I stood up and asked for the pen back. The class looked a little bit relieved that I had decided to join in. I was pleased that they had taken the initiative and got the ball rolling, now it was time to keep it going. I paired up the students. I gave them all something to talk about, two students were on the same course at university so I asked them to talk about their course and what they had learned so far that week. The other group contained the student who asked to watch a film. I told him to tell the group about the last film he watched, the other student had to talk about why he wasn’t in the last lesson and the third had to talk about a conversation he and I had before the class started. The final pair, included the student who wanted to talk about grammar. I asked her to tell her partner why she wanted to do that and then I noticed that her partner had come straight from the gym, so I asked her to talk about what she did at the gym. The class room was full of conversation. I sat in the corner of the room listening in to the various conversations, writing down some notes and errors.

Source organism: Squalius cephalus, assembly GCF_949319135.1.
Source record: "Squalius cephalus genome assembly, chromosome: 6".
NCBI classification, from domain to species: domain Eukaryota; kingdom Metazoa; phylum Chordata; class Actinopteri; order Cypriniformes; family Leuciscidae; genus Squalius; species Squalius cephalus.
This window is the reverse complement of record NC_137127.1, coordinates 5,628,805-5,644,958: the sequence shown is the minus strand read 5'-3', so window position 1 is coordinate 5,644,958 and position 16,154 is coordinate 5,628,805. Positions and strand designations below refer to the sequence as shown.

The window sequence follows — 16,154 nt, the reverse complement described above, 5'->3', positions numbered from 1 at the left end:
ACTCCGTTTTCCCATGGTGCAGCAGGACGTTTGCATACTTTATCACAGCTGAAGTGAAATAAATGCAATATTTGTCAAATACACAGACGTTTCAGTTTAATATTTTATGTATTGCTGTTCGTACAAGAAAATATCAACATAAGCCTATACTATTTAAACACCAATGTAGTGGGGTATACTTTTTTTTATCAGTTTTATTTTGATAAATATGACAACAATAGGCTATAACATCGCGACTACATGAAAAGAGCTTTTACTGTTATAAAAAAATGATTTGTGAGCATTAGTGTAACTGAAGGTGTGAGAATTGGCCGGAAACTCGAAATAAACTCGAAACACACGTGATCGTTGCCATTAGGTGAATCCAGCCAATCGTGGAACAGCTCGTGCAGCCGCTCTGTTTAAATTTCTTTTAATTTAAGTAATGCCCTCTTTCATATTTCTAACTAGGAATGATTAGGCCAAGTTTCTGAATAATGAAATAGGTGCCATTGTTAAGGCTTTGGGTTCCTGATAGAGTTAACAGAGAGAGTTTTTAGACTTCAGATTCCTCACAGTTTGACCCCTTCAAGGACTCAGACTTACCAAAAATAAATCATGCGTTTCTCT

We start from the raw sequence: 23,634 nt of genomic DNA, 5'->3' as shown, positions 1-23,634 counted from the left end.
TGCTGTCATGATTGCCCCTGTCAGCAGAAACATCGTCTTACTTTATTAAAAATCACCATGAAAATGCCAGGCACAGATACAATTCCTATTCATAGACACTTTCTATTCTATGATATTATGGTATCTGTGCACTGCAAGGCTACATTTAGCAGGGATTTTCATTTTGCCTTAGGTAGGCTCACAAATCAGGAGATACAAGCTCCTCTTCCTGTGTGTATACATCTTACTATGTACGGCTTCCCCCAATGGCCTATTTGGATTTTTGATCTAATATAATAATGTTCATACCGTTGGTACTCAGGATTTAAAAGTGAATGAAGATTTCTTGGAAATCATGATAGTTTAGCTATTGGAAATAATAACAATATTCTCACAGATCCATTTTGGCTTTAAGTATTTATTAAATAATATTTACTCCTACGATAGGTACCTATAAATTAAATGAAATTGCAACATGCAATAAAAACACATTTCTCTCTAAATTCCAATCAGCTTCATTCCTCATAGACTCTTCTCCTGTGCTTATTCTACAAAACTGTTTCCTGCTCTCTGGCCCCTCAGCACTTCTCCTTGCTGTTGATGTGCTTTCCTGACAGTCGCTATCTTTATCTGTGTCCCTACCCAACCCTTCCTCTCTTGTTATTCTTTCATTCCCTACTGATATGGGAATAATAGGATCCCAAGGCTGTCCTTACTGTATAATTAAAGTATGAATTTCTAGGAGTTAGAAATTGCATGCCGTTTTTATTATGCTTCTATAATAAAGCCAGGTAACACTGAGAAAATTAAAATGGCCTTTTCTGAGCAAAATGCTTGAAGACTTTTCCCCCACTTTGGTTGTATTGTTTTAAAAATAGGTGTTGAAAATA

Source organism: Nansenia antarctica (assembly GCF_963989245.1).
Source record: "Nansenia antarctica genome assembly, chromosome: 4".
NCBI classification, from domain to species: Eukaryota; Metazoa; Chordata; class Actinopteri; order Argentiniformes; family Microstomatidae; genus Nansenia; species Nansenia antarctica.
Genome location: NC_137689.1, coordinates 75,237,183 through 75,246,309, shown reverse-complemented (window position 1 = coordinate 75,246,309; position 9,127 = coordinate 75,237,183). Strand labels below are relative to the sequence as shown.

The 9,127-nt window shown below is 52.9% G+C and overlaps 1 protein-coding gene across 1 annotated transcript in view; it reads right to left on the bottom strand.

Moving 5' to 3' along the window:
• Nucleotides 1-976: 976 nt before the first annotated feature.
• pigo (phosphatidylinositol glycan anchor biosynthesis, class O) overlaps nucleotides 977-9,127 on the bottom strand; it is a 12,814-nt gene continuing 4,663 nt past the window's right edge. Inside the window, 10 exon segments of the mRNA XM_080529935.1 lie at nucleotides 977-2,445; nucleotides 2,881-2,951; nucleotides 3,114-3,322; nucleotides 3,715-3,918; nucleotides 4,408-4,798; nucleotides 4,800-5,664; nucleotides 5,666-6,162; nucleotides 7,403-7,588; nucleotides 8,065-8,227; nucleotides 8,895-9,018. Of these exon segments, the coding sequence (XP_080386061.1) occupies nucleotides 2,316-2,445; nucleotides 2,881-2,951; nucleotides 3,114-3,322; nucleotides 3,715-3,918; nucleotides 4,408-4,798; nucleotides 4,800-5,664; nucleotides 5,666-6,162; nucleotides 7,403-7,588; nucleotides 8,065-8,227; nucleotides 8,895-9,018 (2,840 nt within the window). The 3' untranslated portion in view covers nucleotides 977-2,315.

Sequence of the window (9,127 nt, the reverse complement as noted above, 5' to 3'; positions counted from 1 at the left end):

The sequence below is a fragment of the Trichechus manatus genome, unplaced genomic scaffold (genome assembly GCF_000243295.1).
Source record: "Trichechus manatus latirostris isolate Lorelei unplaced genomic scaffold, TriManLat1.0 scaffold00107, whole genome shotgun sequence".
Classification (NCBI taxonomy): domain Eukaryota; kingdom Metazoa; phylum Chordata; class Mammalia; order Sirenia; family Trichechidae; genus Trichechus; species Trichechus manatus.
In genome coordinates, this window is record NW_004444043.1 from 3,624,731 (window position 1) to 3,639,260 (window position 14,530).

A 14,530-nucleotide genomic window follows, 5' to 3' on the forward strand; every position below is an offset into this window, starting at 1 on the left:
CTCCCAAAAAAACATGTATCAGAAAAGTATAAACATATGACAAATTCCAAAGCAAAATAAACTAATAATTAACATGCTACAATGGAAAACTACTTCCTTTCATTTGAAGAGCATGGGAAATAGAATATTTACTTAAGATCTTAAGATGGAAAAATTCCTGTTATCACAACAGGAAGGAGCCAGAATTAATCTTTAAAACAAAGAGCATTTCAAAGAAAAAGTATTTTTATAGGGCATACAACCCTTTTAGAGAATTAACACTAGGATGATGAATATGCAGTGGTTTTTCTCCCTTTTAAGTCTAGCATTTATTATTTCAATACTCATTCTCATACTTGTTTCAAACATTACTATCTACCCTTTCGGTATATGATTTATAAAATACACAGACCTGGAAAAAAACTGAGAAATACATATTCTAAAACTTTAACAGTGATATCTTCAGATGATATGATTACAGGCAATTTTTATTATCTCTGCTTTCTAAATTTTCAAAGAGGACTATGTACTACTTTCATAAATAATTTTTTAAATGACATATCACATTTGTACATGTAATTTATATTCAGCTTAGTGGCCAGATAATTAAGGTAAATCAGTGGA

When the conversation naturally died down, I got each pair to report back. From this I would decide the next topic for conversation, depending on how the other students reacted to what they heard. Sometimes I got the groups to report back to other groups, I swapped the pairs around, if I heard a group reverting back to Spanish, I got them to tell me what had been said and found another question from that to get them started again. The board started to fill up, vocab, phrases, words marked for pronunciation at the end of class. I started to write down errors on post-it notes and hand them to the students, who would immediately repeat the sentence but this time with the correction. These were the topics we talked about:
- Reasons we go to the gym and what exercise we enjoy
- Reasons why we don’t have time to go to the gym
- What we would do if we weren’t all so busy
- When was the last time you had a bad nights sleep and why?
- When you can’t sleep, what do you do to get to sleep?
I barely had to do anything, bar deciding what the next topic would be, and that was generated by the students themselves. I finished the lesson by reviewing what had come up in the class. Vocabulary, phrases, ‘used to’ and why we use it, drilling of some particularly difficult words and finishing with some praise relating to the way some of the students were responding correctly and accurately to some 2nd conditional questions.